I'm taking a complex variable class and I've recently been introduced to the Laurent series as


where $z_0$ is the singularity point and the expression holds for $z \in D^*= \{ z\in \mathbb{C} : |z|<r \} - \{z_0 \} $.

However, further in the subject, I've come across the following theorem:

Given $f(z)=1/Q(z)$ with $Q(z)$ a polinomial of roots $\alpha_1,...,\alpha_r$, then you can rewrite $f$ as the sum of polinomials in $1/(z-\alpha_i)$

Now, the proof starts by considering the principal parts $P_1,...,P_r$ of the function $f$ in each singularity $\alpha_i$.

My problem is that I don't fully understand what it means for a function to have different principal parts for different singularities. As far as I was concerned, the Laurent series was only developed for a single singularity.

I also fail to understand the meaning behind defining a new function as the original one minus all the principal parts, i get that this has to do with "removing singularities" but I can't see why it works (mainly because I don't really understand the mathematical expression for the Laurent series of a function with multiple singularities).

Just to make sure, it's not the theorem itself I'm having trouble with but more with the fact that I don't understand the Laurent series for a function with more than one singularity.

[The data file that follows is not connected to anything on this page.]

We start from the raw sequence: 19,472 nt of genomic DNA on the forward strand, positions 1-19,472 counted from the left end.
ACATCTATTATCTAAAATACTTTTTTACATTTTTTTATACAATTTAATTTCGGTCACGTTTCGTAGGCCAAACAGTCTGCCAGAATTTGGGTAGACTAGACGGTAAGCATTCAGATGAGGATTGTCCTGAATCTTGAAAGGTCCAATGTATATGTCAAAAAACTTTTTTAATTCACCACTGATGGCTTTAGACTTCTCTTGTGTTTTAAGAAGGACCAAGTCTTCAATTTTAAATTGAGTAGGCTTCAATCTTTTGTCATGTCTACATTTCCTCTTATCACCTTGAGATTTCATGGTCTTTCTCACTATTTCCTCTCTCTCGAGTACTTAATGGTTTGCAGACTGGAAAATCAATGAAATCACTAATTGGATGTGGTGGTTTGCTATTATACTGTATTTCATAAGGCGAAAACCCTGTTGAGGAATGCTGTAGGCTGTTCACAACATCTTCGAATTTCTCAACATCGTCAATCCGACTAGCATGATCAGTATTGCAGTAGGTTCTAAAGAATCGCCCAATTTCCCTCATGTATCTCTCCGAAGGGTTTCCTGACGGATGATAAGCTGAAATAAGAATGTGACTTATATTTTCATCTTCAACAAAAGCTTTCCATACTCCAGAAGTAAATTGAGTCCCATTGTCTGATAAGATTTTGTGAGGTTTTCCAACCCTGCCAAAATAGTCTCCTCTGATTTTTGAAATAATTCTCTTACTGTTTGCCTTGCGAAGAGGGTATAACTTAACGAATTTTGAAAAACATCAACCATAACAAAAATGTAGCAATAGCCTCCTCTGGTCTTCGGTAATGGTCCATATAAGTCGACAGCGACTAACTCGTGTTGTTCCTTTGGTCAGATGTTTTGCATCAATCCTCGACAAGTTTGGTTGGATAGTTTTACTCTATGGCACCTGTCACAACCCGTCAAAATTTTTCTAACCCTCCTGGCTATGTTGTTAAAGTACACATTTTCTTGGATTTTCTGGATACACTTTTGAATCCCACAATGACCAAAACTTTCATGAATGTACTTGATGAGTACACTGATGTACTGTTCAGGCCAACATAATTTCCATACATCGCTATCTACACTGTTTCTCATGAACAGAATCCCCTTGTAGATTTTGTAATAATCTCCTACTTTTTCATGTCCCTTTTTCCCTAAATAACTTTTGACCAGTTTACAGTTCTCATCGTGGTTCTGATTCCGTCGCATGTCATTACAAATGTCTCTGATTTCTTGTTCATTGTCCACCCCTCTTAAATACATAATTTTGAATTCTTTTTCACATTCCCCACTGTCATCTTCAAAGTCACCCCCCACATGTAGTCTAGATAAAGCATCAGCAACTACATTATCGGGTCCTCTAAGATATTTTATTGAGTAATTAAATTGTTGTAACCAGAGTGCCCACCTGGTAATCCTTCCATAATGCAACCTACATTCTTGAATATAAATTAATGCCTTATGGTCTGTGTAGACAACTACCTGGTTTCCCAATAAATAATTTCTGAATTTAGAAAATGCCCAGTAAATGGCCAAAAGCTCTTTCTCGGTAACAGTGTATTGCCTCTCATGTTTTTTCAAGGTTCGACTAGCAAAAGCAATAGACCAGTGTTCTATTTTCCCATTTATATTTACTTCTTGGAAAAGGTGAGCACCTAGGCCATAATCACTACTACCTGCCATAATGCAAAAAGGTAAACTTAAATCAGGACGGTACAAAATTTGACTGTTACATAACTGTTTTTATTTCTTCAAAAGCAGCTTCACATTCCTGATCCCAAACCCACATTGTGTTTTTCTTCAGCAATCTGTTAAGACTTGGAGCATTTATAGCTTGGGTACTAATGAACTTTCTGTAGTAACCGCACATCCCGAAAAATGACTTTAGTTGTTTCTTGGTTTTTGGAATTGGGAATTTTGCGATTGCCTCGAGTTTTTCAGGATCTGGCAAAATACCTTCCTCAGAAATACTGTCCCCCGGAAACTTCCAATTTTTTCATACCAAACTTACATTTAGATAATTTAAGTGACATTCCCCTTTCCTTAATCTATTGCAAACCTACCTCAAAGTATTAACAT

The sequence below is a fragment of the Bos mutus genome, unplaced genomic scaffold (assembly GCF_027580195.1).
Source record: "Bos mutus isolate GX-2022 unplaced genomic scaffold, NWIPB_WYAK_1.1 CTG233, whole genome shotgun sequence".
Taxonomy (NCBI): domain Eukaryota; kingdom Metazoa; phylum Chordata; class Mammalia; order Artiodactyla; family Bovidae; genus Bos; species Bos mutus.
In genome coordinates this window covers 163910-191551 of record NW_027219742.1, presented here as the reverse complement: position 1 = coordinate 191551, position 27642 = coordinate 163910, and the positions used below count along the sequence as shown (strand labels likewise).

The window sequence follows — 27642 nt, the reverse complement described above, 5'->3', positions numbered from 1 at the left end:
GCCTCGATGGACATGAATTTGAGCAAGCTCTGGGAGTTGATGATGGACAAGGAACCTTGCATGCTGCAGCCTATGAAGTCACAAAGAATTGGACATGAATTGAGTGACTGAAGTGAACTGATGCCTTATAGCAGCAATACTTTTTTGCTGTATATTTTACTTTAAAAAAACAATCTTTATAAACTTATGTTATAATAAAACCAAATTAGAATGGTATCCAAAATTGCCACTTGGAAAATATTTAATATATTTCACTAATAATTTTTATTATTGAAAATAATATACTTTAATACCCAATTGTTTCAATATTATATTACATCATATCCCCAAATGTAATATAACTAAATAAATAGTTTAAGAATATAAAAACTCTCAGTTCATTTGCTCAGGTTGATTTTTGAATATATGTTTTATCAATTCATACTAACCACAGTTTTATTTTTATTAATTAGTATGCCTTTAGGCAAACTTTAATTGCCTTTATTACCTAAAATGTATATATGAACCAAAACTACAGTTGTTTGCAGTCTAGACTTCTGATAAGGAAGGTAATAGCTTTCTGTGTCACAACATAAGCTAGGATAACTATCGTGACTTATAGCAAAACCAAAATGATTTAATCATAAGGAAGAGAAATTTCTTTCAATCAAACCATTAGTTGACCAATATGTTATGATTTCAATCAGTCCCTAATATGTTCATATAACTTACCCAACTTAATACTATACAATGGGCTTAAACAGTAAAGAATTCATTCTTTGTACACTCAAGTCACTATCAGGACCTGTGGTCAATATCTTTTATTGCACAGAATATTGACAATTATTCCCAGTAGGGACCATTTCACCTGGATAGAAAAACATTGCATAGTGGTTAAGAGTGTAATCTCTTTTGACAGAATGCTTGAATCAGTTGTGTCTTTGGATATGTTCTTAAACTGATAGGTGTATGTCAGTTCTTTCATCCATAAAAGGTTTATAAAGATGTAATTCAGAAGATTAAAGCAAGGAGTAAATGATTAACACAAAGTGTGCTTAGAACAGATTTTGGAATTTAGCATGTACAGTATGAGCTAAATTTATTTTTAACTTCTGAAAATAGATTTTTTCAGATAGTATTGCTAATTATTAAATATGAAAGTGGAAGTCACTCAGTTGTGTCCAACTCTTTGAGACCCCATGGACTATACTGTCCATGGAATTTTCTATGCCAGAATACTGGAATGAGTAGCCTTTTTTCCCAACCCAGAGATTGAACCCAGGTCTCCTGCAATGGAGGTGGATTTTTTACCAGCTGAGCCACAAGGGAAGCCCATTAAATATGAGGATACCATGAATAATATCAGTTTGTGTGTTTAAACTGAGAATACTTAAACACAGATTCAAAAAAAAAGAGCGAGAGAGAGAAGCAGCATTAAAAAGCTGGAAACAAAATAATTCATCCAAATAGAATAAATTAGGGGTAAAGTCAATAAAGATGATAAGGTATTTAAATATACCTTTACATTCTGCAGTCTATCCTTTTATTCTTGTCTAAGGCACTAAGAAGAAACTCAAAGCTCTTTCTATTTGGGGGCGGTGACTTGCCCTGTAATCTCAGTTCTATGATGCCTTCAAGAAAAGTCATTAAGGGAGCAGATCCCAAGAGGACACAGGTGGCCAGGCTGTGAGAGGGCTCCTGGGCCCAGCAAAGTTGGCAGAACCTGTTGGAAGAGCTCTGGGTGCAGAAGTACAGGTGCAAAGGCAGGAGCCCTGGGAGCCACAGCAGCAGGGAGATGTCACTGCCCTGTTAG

I'd appreciate if someone could help me with this issue.

Thanks in advance and sorry for my poor English.


1 Answer 1


Let's recap the proof in bite-sized bits. Feel free to comment on the parts that are unclear.

(1) At each isolated singularity $a_k$, your function $f$ has a Laurent expansion $f(z)=\sum_{j} c_j (z- a_k)^k$ that converges near that point.

(2) Each singularity is a pole (of some finite order $m_k\geq 1$).

(3) We can toss out the terms with positive powers to create a rational function $R_k(z)= \sum_{j=1}^{m_k} c_j (z- a_k)^{-j}$ that decays to zero as $z\to \infty$. This is called the principal part of the singularity at that pole.

(4) Because your function $f(z)$ decays at infinity and has only finitely many poles, $g(z)=f(z)-\sum_k R_k(z)$ also decays at infinity and by construction has only removable singularities.

(5) Thus $g(z)$ is entire and bounded hence constant, and that constant can be evaluated by letting $z$ tend to infinity. Thus $g(z)$ is identically zero by Liouville's Theorem.

  • $\begingroup$ Thank you so much, it's way more clear this way :) $\endgroup$ Commented May 22, 2023 at 20:07

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